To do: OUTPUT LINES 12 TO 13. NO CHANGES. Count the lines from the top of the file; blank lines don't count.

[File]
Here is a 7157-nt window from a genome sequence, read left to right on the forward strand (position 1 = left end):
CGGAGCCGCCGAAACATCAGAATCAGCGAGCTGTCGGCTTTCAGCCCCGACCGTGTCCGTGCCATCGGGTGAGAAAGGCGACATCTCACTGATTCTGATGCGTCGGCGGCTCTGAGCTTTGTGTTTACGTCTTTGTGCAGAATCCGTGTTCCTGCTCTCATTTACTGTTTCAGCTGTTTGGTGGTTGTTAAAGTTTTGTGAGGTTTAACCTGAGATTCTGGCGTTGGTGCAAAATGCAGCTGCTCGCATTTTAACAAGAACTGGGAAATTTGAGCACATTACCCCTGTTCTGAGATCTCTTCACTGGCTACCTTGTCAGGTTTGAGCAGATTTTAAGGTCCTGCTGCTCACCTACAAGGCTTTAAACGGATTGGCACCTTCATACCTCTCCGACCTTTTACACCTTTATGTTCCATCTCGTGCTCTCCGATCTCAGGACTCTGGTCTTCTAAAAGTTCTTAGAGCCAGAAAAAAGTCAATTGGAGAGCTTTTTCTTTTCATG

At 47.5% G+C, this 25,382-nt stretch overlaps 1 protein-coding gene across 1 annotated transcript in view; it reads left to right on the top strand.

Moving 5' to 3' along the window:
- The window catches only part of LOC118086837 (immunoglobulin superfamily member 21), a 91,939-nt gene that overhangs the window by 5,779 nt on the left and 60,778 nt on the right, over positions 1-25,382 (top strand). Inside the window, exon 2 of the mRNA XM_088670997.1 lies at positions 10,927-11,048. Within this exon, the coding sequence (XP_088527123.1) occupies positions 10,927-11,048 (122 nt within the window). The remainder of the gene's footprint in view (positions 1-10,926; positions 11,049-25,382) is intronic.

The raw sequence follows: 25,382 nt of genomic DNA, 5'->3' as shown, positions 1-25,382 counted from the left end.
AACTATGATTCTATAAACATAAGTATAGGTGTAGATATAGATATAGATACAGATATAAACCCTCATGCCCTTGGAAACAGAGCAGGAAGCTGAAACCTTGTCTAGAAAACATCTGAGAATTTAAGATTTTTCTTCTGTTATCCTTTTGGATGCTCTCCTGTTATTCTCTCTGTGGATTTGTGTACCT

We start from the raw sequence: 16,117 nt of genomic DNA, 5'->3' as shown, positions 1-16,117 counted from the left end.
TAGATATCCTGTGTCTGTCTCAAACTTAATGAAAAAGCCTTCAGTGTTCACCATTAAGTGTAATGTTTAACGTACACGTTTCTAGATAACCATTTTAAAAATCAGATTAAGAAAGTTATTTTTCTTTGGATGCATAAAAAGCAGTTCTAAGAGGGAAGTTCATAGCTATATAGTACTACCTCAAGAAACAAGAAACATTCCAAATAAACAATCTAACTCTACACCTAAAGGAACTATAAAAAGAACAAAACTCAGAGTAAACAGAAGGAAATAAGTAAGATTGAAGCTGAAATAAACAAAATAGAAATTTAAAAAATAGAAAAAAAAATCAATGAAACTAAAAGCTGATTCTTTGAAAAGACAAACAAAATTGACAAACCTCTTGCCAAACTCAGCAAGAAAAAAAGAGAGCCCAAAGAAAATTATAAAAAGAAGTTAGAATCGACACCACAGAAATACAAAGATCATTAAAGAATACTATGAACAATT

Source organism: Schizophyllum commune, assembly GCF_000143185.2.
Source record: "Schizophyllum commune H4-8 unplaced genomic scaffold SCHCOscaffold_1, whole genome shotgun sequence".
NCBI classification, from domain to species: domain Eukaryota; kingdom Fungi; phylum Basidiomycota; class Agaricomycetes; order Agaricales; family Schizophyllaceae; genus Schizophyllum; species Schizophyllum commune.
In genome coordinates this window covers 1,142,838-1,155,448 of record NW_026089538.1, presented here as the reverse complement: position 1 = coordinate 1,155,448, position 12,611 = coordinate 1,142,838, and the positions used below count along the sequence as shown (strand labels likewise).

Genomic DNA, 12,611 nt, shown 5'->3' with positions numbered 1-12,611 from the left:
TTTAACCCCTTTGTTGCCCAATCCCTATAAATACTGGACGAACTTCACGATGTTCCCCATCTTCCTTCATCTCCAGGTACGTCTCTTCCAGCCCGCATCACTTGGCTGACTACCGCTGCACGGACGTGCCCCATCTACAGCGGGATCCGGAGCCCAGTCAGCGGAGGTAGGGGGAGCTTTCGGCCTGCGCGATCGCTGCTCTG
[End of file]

NCBI classification, from domain to species: domain Eukaryota; kingdom Fungi; phylum Basidiomycota; class Agaricomycetes; order Agaricales; family Schizophyllaceae; genus Schizophyllum; species Schizophyllum commune.
In genome coordinates this window covers 1,142,838-1,155,448 of record NW_026089538.1, presented here as the reverse complement: position 1 = coordinate 1,155,448, position 12,611 = coordinate 1,142,838, and the positions used below count along the sequence as shown (strand labels likewise).